Katrin also takes time to acknowledge what her producer brought to this recording. “It was my first album working with Jerry and I would like to continue working with him and he feels the same way, so we will see what comes next. I was introduced to him through a mutual friend. I was hoping to connect with somebody, a producer, who I might be able to collaborate with. I was on the phone with him once or twice and I decided I would go out to Woodstock. I brought my partner Paul and his son with me and we all drove out there. We met him and saw Dreamland. We all sat around the table and we talked about who I was and how I felt about the music that I had recorded so far and what I was looking for. I played some of my songs and he seemed to really like them a lot. He ended coming up to Boston two or three times and he stayed with us. We just got to know each other. In the early stages we were hashing through some of my material and trying to find songs that he thought would be interesting to re-record. That is how we came up with the “Blame,” and “Dreams,” additions to the CD. We went out to Dreamland (and I took) some of my Boston musicians, with me,, Scott Tarulli, Alison Keslow and John Harrington. That was last January when we started the recording process. Within a few months we had a number of songs done and then after that I started doing some in studio writing. Jerry and I did “Cobblestones,” together. I tend to write fragments of songs and I just record everything. I was able to come up with a few more ideas (such as) the songs “Breeze,” and “Far Away.”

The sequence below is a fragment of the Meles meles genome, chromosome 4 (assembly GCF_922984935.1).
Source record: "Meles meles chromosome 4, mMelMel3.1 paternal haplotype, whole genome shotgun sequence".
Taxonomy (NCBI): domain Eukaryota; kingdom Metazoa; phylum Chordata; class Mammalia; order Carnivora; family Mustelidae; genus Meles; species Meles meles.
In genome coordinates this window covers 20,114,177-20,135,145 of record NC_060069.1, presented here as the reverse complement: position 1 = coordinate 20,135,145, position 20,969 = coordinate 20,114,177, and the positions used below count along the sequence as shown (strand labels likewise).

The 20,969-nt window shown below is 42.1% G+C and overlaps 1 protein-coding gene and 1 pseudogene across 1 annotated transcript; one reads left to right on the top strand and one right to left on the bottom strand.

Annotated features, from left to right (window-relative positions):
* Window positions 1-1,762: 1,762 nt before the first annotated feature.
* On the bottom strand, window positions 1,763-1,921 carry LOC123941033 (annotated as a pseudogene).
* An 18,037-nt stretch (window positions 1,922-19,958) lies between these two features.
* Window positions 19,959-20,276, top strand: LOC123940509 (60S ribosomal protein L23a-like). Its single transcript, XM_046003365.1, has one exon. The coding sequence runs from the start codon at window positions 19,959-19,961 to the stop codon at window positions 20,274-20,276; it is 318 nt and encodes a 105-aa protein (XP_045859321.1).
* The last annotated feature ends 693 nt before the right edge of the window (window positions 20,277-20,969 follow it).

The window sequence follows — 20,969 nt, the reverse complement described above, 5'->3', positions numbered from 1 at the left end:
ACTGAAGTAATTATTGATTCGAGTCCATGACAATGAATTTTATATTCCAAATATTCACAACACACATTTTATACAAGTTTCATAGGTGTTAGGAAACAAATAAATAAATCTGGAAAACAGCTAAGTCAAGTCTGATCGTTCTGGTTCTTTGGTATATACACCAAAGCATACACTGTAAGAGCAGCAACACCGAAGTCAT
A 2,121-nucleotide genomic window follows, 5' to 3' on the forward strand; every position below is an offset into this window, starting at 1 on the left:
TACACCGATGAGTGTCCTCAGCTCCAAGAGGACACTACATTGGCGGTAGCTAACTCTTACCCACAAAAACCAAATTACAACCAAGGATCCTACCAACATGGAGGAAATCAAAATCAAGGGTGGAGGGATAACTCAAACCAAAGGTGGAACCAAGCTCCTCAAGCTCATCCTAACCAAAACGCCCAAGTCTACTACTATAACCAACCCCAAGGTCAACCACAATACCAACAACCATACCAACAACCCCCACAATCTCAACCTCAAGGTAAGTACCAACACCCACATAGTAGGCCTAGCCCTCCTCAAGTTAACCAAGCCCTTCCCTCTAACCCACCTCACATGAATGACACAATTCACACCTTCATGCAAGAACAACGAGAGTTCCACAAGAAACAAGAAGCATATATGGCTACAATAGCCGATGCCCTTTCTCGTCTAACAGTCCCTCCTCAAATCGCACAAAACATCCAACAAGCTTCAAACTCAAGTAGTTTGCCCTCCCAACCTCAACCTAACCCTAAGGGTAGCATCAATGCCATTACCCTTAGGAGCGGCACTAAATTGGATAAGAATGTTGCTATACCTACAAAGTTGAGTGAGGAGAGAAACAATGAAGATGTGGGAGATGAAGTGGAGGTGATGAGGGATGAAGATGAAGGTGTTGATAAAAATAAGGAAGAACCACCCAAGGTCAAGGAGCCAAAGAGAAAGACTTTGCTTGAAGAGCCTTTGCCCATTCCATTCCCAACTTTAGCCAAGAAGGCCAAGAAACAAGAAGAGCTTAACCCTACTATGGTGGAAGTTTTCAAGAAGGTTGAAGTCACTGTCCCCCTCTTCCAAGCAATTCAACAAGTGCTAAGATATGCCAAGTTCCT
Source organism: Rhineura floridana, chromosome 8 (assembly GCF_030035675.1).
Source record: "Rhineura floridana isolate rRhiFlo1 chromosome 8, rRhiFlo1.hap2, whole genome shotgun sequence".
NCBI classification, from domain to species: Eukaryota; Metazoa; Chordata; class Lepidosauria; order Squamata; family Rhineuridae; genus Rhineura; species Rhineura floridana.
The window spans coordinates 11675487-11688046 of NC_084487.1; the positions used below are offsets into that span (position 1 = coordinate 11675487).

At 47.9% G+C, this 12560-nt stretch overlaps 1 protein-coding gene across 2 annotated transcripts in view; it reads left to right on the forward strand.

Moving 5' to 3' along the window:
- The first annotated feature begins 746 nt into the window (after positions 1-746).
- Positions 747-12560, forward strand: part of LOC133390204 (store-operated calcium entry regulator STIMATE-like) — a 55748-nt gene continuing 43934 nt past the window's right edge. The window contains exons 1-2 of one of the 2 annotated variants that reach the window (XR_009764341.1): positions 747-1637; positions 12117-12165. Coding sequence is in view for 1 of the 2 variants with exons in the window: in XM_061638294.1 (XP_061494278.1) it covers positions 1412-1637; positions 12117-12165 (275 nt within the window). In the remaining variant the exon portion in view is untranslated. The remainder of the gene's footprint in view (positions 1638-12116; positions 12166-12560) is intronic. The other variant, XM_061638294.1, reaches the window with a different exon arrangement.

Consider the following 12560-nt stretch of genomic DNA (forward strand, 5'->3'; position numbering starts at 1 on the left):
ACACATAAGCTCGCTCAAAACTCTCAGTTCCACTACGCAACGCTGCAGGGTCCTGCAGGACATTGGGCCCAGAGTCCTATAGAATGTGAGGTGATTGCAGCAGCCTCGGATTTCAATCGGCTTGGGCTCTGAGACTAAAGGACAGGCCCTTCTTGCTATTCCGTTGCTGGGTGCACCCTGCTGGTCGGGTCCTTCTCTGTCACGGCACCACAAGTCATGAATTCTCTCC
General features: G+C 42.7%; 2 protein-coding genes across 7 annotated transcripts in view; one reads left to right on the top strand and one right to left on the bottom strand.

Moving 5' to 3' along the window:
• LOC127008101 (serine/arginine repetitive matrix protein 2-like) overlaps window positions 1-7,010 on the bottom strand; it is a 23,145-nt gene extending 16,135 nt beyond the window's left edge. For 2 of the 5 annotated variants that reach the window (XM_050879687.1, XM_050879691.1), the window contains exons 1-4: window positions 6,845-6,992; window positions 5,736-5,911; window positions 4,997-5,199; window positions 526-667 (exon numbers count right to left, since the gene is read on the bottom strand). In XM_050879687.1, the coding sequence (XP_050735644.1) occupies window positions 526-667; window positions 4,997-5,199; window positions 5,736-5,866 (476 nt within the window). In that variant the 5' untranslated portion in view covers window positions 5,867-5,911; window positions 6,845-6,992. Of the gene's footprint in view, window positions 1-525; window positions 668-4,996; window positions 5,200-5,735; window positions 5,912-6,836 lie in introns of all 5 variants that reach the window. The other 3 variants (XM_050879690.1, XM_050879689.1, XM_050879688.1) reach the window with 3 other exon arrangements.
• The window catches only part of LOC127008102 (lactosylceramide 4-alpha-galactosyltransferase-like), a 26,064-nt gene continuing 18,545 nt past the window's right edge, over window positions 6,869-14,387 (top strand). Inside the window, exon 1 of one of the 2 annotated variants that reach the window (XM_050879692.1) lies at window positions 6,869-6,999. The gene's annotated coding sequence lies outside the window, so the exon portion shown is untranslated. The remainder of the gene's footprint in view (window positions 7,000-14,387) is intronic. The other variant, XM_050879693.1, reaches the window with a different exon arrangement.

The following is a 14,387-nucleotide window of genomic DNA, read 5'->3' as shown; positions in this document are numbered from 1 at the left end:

Further elaborating on “Blame,” she says, “I wouldn’t look at it as a protest song, as much as it is putting a message of peace out into the world. I don’t know if that makes any sense. It is not like war is terrible. It is (more) like we are all human and we are all going through a lot of the same emotions. We all have children and we have all been babies at one point. We are all breathing. There are so many things that we have in common. To me there are so many small reasons why we should be going to war when there are so many much larger reasons that we should be getting along. That is more the message of the song than protesting. I think people are always going to fight, but I think in my idealistic world, I would like to see less of it and people questioning more why.”
On March 29th Katrin will be performing at the World Café Live at the Queen, in Wilmington, Delaware. Two nights later, on the 31st she is performing at Martini Beach, in Cape May, New Jersey and keep your eye on Katrin’s website for an announcement of an anticipated mid-May album release concert in the Boston area.
You can listen to some of the songs from Katrin's new album Frail To Fearless by visiting this website. You can also visit Katrin's official website
Interviewed by Joe Montague
Interviewed by Joe Montague